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The calculus of the sines was not known in England till within these few years. Of the method of partial differences, no mention, we believe, is yet to be found in any English author, much less the application of it to any investigation. The general methods of integrating differential or fluxionary equations, the criterion of integrability, the properties of homogeneous'equations, &c. were all of them unknown, and it could hardly be said, that, in the more difficult parts of the doctrine of Fluxions, any improvement had been made beyond those of the inventor. At the moment when we now write, the treatises of Maclaurin and Simpson, are the best which we have on the fluxionary calculus, though such a vast multitude of improvements have been made by the for reign mathematicians, since the time of their first publication. These are facts, which it is impossible to disguise; and they are of such extent, that a man may be perfectly acquainted with every thing on mathematical learning that has been written in this country, and may yet find himself stopped at the first page of the works of Euler or D'Alembert. He will be stopped, not from the difference of the fluxionary notation, (a difficulty easily overcome), nor from the obscurity of these authors, who are both very clear writers, especially the first of them, but from want of knowing the principles and the methods which they take for granted as known to every mathematical reader. If we come to works of still greater difficulty, such as the Méchanique Céleste, we will venture to say, that the number of those in this island, who can read that work with any tolerable facility, is small indeed. If we reckon two or three in London and the military schools in its vicinity, the same number at each of the two English Universities, and perhaps four in Scotland, we shall not hardly exceed a dozen ; and yet we are fully persuaded that our reckoning is beyond the truth.
If any further proof of our inattention to the higher mathematics, and our unconcern about the discoveries of our neighbours were required, we would find it in the commentary on the works of Newton, that so lately appeared. Though that commentary was the work of a man of talents, and one who, in this country, was accounted a geometer, it contains no information about the recent discoveries to which the Newtonian system has given rise; not a word of the problem of the Three Bodies, of the disturbances of the planetary motions, or of the great contrivance by which these disturbances are rendered periodical, and the regularity of the system preserved. The same silence is observed as to all the improvements in the integral calculus, which it was the duty of a commentator on Newton to have traced to their origin, and to have connected with the discoveries of his master. If Dr • VOL. XI. NO. 22.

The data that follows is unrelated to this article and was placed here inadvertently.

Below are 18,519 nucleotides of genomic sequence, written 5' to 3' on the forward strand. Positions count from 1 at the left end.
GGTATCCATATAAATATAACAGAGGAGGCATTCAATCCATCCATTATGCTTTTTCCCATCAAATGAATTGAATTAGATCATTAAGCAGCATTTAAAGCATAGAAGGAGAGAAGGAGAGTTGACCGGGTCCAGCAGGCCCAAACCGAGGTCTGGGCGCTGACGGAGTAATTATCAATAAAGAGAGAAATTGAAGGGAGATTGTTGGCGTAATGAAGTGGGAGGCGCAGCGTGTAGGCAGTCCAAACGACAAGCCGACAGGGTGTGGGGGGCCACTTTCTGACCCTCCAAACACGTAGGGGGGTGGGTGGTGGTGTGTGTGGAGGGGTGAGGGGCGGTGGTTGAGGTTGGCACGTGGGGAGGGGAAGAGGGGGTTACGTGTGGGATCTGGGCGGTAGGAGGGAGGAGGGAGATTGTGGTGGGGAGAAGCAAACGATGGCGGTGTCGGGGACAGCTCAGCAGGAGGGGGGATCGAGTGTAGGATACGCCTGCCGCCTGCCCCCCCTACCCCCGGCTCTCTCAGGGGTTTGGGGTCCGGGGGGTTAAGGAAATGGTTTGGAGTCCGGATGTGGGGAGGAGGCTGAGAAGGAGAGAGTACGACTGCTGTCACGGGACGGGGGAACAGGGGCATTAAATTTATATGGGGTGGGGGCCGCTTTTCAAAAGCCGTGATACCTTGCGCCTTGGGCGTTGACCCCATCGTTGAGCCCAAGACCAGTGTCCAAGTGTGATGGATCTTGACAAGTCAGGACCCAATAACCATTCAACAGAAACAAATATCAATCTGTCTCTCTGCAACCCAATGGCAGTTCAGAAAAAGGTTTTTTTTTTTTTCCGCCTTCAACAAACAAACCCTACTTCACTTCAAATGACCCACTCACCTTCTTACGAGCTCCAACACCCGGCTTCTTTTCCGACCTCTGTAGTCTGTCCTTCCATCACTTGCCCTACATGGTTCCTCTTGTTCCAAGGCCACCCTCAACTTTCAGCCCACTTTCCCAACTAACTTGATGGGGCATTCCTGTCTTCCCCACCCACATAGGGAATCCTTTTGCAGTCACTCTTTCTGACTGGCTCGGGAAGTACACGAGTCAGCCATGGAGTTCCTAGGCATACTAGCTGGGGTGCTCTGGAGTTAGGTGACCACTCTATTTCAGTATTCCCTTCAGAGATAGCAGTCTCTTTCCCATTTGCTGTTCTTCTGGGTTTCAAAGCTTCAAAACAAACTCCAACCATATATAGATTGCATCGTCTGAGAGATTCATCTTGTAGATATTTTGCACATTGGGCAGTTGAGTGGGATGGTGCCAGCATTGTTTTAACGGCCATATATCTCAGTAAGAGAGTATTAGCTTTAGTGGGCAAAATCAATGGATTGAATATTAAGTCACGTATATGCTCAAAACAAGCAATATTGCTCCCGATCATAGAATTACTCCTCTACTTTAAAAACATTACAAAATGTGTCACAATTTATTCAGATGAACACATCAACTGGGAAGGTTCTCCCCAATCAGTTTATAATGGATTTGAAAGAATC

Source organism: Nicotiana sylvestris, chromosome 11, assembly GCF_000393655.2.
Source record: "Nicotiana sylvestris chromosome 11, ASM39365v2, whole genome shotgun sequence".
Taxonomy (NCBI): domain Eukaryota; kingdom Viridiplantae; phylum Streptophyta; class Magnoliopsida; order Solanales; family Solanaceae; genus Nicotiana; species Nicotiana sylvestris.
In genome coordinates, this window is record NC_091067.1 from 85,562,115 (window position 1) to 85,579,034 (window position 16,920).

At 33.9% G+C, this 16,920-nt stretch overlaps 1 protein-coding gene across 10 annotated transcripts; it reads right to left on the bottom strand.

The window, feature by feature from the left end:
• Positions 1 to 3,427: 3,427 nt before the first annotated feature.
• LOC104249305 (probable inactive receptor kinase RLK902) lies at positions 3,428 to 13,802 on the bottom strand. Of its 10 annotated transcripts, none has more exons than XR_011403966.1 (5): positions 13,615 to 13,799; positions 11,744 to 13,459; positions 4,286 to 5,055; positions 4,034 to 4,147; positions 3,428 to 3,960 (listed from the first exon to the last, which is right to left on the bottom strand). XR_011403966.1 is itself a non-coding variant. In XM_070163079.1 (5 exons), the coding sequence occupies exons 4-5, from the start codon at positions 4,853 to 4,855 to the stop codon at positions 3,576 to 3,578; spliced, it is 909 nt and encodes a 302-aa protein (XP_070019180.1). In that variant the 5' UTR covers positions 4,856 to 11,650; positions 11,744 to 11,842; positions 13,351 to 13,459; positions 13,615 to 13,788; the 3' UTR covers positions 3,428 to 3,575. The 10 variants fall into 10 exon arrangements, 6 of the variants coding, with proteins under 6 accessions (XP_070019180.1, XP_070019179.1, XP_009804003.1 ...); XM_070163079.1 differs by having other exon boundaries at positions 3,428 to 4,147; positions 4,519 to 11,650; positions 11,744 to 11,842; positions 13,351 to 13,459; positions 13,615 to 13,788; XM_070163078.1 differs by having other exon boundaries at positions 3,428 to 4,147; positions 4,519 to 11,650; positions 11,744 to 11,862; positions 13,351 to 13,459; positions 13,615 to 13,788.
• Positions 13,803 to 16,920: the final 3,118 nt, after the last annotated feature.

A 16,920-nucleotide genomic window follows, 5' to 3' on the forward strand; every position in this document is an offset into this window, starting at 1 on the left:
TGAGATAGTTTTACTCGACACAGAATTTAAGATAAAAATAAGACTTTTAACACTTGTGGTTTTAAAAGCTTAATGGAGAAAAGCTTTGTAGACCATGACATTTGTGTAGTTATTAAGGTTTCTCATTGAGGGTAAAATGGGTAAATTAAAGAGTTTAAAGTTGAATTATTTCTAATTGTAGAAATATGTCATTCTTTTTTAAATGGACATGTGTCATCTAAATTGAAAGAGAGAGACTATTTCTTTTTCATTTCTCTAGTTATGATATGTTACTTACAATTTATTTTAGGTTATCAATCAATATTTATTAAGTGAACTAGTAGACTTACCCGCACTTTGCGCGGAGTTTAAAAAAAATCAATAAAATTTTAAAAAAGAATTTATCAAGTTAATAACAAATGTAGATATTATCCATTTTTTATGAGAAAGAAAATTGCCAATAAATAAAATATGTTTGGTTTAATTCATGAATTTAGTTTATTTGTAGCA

Horseley has not done so, it could only be because he was unacquainted with these improvements, and had never studied the methods by which they have been investigated, or the language in which they are explained. · At the same time that we state these facts as incontrovertible proofs of the inferiority of the English mathematicians to those of the Continent, in the higher departments; it is but fair to acknowledge, that a certain degree of mathematical science, and indeed no inconsiderable degree, is perhaps more widely diffused in England, than in any other country of the world. The Ladies' Diary, with several other periodical and popular publications of the same kind, are the best proofs of this assertion. In these, many curious problems, not of the highest order indeed, but still having a considerable degree of difficulty, and far beyond the mere elements of science, are often to be met with; and the great nuniber of ingenious men who take a share in proposing and answering these questions, whom one has never heard of any where else, is not a little surprising. Nothing of the same kind, we believe; is to be found in any other country. The Ladies' Diary has now been continued for more than a century; the poetry, enigmas, &c. which it contains, are in the worst taste possible; and the scraps of literature and philosophy are so childish or so old-fashioned, that one is very much at a loss to form a notion of the class of readers to whom they are addressed. The geometrical part, however, has always been conducted in a superior style ; the problems proposed have tended to awaken curiosity, and the solu. tions to convey instruction in a much better manner than is always to be found in more splendid publications. If there is a decline, therefore, or a deficiency in mathematical knowledge in this country, it is not to the genius of the people, but to some other cause that it must be attributed.